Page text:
Spatial Databases and Data Management
Posted by Tanner Jessel
Geography 414—Spatial Databases and Data Management
Fall 2013 Instructor: Bruce A. Ralston
Office Hours: Tuesday 9:00 – 10:30, F 10-11
Email: bralston at utk.edu
Prerequisite: Geography 411 or equivalent
Text and PDF materials: The GIS Guide to Public Domain Data, Kerski, Joseph and Jill Clark Designing Geodatabases, Arctur, David and Michael Zeiler Several pdfs and other documents made available during the semester through Blackboard.
We will also use several tutorials available from ESRI. These are available as PDF files on the computers in 206 and 404. You will be expected to copy the PDFs and tutorial data to your own CD or USB drive or computer. I have order copies of ArcGIS for all students. These copies are good for one year after you register them with ESRI.
The main topics for this course are the role of public domain data, sources of spatial data for the Tennessee, the United States, and the world, methods of data capture, entry and editing, linear referencing and dynamic segmentation, the importance and use of metadata, legal aspects of spatial data, some theories of spatial database systems, geodatabase design and implementation, free and open source alternatives to commercial software, and management of spatial data in a multi-user environment.
The goal is to give you the kinds of knowledge and skills you will need in the workplace or in your own research. Discussions with past graduates of our program have indicated that these topics are extremely valuable.
This will be a very “hands-on” class in which you will work with several software packages including Global Mapper, ArcGIS, SQLServer, PostgreSQL and PostGIS., and some software written by the instructor.
Grades will be based on homework assignments (30%), a midterm exam (35%) and a final exam (35%).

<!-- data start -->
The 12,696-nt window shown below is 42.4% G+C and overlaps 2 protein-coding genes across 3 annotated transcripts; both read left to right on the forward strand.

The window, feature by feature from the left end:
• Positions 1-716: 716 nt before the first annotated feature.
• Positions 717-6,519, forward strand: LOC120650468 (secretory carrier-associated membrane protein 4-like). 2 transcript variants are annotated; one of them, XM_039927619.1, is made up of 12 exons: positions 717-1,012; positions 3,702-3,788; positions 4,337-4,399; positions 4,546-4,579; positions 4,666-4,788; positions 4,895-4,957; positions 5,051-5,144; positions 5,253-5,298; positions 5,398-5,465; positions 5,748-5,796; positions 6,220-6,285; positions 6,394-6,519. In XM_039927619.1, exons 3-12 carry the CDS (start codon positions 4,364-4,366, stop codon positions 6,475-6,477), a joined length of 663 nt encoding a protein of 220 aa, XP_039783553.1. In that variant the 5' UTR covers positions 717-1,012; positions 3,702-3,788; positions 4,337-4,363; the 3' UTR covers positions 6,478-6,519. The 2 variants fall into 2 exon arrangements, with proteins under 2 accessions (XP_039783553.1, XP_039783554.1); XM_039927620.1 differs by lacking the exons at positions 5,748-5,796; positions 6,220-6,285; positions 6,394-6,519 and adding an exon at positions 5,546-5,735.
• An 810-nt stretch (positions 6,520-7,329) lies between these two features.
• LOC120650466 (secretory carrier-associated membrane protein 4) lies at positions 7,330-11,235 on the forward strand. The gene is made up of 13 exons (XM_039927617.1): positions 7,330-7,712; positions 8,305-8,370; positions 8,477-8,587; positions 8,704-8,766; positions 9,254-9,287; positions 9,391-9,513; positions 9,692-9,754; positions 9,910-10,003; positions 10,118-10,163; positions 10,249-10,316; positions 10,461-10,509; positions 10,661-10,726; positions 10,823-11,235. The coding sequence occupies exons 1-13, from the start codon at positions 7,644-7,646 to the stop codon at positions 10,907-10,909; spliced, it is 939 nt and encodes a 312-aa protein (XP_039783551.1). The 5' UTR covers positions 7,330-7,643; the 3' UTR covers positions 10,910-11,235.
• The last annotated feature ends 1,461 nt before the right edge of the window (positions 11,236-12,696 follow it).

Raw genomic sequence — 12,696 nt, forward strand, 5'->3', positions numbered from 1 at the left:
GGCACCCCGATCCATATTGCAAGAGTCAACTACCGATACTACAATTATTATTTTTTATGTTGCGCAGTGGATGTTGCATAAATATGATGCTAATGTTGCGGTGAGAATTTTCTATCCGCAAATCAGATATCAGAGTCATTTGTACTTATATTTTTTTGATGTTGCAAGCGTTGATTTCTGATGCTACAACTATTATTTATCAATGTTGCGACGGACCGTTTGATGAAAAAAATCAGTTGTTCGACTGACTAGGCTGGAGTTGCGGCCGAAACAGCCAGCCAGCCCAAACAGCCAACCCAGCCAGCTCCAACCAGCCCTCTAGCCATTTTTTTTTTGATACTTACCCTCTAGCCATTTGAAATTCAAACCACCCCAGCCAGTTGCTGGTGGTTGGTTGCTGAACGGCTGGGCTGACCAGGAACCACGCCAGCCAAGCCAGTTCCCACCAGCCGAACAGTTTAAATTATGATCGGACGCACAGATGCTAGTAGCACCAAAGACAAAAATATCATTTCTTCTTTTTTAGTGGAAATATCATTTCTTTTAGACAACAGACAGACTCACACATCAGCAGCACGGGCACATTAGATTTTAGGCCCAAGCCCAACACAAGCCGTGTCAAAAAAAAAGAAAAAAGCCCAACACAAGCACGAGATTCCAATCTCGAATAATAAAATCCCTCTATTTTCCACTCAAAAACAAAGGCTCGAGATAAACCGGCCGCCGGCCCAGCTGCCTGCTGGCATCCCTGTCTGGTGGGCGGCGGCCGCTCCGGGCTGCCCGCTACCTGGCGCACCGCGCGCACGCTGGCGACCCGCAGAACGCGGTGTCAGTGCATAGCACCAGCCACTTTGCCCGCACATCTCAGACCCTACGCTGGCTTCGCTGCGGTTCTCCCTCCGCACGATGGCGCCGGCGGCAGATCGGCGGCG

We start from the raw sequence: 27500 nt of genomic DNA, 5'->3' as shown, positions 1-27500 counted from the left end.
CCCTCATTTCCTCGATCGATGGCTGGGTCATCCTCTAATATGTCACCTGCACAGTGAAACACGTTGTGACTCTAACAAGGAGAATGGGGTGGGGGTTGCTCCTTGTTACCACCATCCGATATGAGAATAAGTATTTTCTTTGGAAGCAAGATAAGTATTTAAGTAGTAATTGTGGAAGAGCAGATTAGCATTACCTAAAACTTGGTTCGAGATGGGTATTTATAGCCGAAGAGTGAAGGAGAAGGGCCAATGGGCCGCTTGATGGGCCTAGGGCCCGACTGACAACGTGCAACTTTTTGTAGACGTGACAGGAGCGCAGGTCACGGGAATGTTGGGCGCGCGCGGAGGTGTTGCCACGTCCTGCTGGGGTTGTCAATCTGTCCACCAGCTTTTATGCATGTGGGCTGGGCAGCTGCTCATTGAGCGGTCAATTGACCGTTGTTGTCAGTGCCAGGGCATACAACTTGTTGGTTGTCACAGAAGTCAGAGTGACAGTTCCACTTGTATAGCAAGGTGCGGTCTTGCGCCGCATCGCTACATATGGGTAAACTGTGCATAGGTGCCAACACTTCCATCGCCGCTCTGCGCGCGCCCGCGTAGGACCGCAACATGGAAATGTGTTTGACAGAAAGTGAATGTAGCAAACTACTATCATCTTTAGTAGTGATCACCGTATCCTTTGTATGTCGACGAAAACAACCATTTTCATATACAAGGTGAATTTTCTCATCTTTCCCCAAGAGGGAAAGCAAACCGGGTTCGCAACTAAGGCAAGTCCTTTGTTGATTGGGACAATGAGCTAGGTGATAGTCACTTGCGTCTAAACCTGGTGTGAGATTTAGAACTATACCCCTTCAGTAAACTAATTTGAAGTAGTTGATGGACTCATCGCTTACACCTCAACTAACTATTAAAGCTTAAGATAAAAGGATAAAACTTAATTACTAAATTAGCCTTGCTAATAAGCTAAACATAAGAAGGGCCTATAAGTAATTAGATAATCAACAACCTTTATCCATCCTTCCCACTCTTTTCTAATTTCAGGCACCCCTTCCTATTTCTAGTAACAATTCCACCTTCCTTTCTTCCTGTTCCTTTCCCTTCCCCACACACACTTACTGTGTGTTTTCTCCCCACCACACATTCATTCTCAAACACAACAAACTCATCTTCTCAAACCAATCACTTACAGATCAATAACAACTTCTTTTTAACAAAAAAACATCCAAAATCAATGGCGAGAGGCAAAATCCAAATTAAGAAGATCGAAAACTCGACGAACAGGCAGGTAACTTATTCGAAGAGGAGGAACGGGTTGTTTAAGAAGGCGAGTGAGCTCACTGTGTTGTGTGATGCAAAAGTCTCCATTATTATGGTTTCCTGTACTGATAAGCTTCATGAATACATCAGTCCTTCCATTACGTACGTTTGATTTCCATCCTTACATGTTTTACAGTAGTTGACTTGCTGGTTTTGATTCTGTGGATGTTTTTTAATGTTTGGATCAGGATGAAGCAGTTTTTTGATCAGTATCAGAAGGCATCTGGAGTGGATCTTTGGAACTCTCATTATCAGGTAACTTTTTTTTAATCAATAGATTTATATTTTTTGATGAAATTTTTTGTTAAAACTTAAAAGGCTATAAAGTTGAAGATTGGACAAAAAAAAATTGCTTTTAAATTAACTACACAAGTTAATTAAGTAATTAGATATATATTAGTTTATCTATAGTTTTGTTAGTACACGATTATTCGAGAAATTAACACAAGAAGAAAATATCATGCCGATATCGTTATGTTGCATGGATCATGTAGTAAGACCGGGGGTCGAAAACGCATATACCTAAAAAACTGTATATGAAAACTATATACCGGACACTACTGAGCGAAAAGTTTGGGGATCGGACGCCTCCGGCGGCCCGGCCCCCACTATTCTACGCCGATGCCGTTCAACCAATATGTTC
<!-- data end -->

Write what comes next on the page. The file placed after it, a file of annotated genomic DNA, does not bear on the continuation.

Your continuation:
The schedule below is a rough guide. If necessary, we may expand or contract some of the topics. I am working to arrange some guest speakers and a possible field trip to beautiful downtown Knoxville.
The following schedule is approximate. In addition, some exercises from that book may be added. Key: KC = Kerski/Clark book, DG = Designing Geodatabases
Topics for Midterm Exam Topic Readings/Exercises Overview, Why Spatial is Special? Chapter 1 (KC) DRGs/Orthos/Elevation Data Chapter 3 (KC) DLGs/Land CoverLab: DRGs/DLGs/Errors in Metadata Census Data Chaps 2,7 (KC) Lab: Working with Census Data Hydrography Data Model Chapter 2 (DG) Linear Referencing and Dynamic Segmentation Lab: Hydro Modeling LRS and Transport Data Lab: Building Linear Referencing Systems Metadata Readings to posted; Lab: Building Metadata
Data Capture and Geometry Lab: ArcScan and ArcEdit Crowd Sourcing and Data Portals Chapters 5 and 8 (KC) Midterm Exam is scheduled for Friday, October 11.
Topics for Final Exam Database Concepts and Normal Forms, PDFs to be posted on class website Spatial Indexing, PDFs to be posted on class website Intro to Geodatabases Chapter 1 (DG) Managing Large Raster Datasets Chapter 7 (DG), Lab: Raster Management in the GDB Parcels and Cadastre Chapter 5 (DG) Geodatabase Implementation Chapter 9 (DG) Topology in GDB, Topology Editing Lab Multiuser Environments, Two Multiuser Labs Editing over the web ArcServer Lab Other DBMS systems, PDFs Final Exam is on Wednesday, December 11 at 8 AM
About Tanner JesselI am a recent M.S. in Information Science graduate from the University of Tennessee School of Information Science. I was formerly a graduate research assistant funded by DataONE (Data Observation Network for Earth). Prior, I worked for four years as a content lead and biodiversity scientist with the U.S. Geological Survey's Biodiversity Informatics Program. Building on my work experience in biodiversity and environmental informatics, my work with DataONE focused on exploring the nature of scientific collaborations necessary for scientific inquiry. I also conducted research concerning user experience and usability, and assisted in development of member nodes with an emphasis on spatial data and infrastructure. I assisted with research designed to understand sociocultural issues within collaborative research communities. Through August 1, 2014, I was based at the Center for Information and Communication Studies at the University of Tennessee School of Information Science in Knoxville, Tennessee.
Posted on August 22, 2013, in Uncategorized and tagged ArcGIS, Data Capture, Data Entry, Geodatabase Design, Geodatabases, Global Mapper, Hydrography Data, Metadata, Open Source Software, PostGIS, PostgreSQL, Raster Data, Spatial Data, Spatial Database Systems, SQLServer, Topology, Vector Data. Bookmark the permalink. Leave a comment.